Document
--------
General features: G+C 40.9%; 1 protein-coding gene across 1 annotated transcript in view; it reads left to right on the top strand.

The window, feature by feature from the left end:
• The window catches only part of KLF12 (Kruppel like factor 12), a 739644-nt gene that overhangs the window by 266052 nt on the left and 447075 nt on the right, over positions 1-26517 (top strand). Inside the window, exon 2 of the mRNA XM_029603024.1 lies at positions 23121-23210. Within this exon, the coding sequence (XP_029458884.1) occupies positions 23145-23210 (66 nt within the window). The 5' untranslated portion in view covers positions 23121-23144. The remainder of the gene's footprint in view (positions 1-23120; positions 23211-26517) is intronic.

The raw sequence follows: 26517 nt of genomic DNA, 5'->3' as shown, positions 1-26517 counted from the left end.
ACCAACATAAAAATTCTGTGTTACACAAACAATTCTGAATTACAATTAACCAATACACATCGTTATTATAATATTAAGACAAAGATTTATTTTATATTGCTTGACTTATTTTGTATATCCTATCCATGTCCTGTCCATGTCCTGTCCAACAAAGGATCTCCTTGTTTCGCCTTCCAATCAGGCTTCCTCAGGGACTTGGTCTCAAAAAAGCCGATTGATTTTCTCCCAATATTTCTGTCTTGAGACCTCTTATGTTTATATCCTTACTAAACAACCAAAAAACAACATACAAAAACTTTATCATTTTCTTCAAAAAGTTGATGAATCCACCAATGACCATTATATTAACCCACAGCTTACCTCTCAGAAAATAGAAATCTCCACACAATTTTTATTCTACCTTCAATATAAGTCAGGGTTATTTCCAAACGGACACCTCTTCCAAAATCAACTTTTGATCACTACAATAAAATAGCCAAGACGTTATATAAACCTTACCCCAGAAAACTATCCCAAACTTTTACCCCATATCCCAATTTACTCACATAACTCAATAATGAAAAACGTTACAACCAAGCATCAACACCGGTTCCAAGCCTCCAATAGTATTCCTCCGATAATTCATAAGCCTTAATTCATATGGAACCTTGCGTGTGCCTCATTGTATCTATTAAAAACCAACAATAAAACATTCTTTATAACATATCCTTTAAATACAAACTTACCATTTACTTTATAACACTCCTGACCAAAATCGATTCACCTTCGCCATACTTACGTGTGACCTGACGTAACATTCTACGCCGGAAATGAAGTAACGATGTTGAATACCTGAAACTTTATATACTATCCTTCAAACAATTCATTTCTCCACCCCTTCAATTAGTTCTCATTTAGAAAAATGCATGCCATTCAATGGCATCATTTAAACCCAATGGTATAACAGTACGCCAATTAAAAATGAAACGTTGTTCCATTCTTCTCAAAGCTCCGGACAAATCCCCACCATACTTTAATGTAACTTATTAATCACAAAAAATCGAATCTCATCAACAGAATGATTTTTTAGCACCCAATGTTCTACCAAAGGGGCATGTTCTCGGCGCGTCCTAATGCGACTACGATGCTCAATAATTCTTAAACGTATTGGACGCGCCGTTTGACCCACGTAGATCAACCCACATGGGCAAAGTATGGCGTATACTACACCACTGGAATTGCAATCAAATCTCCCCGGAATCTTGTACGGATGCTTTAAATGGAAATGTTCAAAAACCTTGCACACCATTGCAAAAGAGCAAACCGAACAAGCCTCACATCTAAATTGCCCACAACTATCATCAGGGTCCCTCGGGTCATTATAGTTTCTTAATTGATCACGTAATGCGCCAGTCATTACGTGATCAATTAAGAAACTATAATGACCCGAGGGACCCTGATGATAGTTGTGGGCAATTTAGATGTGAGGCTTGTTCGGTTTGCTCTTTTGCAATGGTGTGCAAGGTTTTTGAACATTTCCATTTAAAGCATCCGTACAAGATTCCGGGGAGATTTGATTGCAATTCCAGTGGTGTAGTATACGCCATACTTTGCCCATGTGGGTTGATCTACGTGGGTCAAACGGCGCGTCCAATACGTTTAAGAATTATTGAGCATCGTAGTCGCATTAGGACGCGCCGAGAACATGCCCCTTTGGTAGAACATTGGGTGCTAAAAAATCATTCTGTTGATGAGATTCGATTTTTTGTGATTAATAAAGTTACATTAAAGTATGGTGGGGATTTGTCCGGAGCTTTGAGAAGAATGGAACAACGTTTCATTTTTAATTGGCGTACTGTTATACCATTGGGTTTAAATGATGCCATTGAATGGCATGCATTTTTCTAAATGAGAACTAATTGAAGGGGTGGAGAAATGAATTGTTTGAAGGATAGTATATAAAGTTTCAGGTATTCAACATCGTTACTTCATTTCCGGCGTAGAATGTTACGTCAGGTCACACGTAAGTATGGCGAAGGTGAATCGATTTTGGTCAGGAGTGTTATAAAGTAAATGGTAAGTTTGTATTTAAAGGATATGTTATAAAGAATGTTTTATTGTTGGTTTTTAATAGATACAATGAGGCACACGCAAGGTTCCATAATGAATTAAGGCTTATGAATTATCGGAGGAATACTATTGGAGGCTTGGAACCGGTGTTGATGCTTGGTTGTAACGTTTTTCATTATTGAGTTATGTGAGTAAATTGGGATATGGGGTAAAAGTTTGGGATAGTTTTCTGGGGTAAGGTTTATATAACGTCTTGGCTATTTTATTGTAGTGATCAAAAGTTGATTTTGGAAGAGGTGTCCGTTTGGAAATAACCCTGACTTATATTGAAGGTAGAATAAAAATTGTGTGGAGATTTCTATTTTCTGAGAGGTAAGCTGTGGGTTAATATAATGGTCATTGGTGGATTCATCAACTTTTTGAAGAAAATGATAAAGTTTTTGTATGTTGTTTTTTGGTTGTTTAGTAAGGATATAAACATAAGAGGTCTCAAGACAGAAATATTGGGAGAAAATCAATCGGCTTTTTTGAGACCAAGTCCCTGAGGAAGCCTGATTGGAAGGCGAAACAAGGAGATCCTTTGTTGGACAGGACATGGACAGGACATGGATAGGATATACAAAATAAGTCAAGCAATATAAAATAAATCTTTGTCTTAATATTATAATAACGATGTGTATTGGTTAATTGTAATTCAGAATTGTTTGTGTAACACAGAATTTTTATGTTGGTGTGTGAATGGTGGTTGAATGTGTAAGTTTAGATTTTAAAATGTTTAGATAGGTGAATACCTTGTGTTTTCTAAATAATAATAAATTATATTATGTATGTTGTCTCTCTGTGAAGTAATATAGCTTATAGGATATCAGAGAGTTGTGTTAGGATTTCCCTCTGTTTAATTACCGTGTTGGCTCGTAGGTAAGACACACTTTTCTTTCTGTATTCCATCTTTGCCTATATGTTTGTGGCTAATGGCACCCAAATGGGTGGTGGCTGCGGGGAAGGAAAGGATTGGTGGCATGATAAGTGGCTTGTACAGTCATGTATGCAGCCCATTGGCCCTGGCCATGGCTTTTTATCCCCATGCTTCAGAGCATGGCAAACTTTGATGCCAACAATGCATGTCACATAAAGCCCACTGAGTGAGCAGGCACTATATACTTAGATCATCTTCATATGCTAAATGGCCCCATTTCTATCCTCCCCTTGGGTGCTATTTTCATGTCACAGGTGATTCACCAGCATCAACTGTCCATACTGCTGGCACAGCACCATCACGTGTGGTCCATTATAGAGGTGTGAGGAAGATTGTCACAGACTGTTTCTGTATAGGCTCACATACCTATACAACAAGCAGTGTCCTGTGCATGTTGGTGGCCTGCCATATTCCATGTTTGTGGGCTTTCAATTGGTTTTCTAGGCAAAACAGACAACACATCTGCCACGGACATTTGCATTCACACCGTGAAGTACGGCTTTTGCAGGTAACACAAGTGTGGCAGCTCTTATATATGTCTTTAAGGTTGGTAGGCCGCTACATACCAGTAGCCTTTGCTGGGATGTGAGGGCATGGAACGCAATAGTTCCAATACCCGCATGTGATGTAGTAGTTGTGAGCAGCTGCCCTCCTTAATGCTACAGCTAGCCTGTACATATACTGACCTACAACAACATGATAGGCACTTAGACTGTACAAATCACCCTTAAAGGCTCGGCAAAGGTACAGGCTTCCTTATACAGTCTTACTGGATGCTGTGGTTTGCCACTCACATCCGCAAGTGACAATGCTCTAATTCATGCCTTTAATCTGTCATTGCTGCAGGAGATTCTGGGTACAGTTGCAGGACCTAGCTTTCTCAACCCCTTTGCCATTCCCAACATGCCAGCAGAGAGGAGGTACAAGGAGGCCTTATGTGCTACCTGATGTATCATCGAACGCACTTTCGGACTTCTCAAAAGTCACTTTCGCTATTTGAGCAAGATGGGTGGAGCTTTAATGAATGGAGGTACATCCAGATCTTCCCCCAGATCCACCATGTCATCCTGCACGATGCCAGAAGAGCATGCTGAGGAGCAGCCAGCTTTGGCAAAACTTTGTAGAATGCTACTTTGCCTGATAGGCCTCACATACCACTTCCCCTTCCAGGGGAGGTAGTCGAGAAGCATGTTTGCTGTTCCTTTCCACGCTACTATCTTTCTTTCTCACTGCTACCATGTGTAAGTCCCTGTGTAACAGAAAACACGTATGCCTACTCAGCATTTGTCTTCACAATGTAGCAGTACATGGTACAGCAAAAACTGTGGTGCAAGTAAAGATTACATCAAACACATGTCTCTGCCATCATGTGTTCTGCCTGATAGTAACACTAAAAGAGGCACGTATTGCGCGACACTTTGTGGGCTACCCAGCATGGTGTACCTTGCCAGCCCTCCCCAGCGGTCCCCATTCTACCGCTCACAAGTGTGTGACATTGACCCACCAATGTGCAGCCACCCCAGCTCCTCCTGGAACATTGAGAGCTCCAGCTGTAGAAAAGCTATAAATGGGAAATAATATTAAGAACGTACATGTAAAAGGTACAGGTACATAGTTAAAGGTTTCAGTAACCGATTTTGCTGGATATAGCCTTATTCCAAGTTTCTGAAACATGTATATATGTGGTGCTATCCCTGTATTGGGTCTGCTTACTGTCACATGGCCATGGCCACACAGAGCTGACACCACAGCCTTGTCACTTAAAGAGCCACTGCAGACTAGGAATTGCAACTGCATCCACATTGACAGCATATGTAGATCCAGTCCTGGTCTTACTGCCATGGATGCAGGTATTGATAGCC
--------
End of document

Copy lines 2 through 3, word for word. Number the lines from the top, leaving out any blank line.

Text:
The window, feature by feature from the left end:
• The window catches only part of KLF12 (Kruppel like factor 12), a 739644-nt gene that overhangs the window by 266052 nt on the left and 447075 nt on the right, over positions 1-26517 (top strand). Inside the window, exon 2 of the mRNA XM_029603024.1 lies at positions 23121-23210. Within this exon, the coding sequence (XP_029458884.1) occupies positions 23145-23210 (66 nt within the window). The 5' untranslated portion in view covers positions 23121-23144. The remainder of the gene's footprint in view (positions 1-23120; positions 23211-26517) is intronic.